“All the Snews that’s fit to print”
February 23, 2011
Library: SGA discusses hours
Current Library Hours
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director of the library and Student Affairs. Over 200 students were surveyed outside the library on various days, according to Klatt, and
campus.” One survey question, said Klatt, was if students just use the library for the computer lab. He said the major-
books and utilizing the resources. Students also answered they would use the library if it was open longer on Sunday nights. The survey also consisted of check mark boxes for the amount of hours students spent inside the library at It’s good because it’s perfect one time. for what we want. “There was a couple 0-2 and 4-6 but the majority was – Nicholas Valsamis 2-4,” said Klatt. “What we got out of it is that they aren’t using the members went inside the ity answered no which computer lab, they actulibrary on a Thursday shocked him, because ally use it for work on and Sunday night to get he said usually people campus and they are a visual comparison. would think students are there for at least an hour “What we saw is that using Facebook, brows- which is good, because there were twice as many ing the Internet or just it is perfect for what we students on a Sunday printing out papers. want.” night than a Thursday To make sure the survey Student Government night,” said Klatt. That was correct, Klatt said also noticed on Sundays, showed us that it’s not they went into the library the Student Center is just what we think, it’s and found students doing open an hour later than actually happening on group projects, using the library, according to
McNamee. Currently on Sundays, the library closes at 9 p.m. “When the library closes,” said McNamee, “all the students that were in there just go outside the library, cross the quad and go into the Student Center to finish whatever they can before they have to go back to their dorms.” Klatt said he was impressed with how fast Baum and Ron Herron, vice president of Student Affairs, were willing to work with Student Government to make the hours possible. “It was started by Southern,” said Klatt. “Student government is just listening to the voices, that’s what we do, and we bring it to the attention of the faculty and they are taking control of it.”
The Vagina Monologues make another return trip to Southern
Katelyn Peterson | Special to Southern News
Katelyn Peterson Special to Southern News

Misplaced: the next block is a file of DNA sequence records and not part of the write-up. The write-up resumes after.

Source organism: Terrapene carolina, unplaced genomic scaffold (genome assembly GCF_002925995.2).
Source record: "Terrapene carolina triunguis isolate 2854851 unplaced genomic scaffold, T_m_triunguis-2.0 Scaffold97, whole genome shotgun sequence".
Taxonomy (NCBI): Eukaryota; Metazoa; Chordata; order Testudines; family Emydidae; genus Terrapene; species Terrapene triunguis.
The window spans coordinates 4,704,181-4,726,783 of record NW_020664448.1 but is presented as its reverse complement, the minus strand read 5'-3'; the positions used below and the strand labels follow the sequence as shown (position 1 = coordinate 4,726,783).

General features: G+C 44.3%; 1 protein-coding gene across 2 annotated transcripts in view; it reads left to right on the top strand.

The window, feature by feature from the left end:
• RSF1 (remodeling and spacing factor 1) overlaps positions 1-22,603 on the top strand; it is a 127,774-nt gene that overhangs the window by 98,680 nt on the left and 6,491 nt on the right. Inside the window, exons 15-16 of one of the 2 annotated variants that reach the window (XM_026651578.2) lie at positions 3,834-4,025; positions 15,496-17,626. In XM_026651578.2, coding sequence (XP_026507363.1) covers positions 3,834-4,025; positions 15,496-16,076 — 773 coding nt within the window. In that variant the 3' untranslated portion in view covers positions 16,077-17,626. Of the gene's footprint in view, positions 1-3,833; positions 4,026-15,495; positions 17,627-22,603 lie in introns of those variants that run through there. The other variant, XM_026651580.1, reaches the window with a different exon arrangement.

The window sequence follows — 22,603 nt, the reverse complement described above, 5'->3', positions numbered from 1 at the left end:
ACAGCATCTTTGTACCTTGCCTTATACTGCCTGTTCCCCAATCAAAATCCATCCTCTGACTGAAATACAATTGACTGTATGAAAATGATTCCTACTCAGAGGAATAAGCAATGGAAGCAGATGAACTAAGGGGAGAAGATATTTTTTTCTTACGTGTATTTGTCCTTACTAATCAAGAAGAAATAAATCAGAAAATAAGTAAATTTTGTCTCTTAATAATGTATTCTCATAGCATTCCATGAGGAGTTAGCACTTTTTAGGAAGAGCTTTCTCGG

The lights dimmed and the crowded theater silenced as three women entered on stage and assumed their roles for the presentation of “The Vagina Monologues,” an award-winning play based on V-Day founder and playwright Eve Ensler’s interviews conducted with over 200 different women. “V-Day is a worldwide initiative,” said Erica Greco, a Southern graduate student in the history department and one of the performers in “The Vagina Monologues.” “It’s performed in colleges and communities all over the world.” Greco said the monologues recognize women who have been a victim of sexual assault. “The Vagina Monologues” was performed on Monday, Feb.14 and Tuesday, Feb.15 from 7 p.m. to 9 p.m. in the Adanti Student Center theater. There were a total of 13 monologues performed and in between, additional information was given, such as facts and statistics on sexual assault. For instance, it was said that in the 28 states where female mutilation is practiced, approximately 130 million women and young girls are afflicted by it. Each monologue examined different levels of abuse toward women. This could include verbal abuse, physical violence, and sexual assault. For instance, one monologue told the story of a woman who lived in Bosnia during the war and was repeatedly raped and beaten by several soldiers who used rifles as their weapons of abuse. Another monologue captured the experience of a woman who was continually chastised and verbally abused by her husband. At one point during the story, he made his wife attend a business function with him and throughout the event, kept kicking her from underneath the table and accusing her of flirting with other men.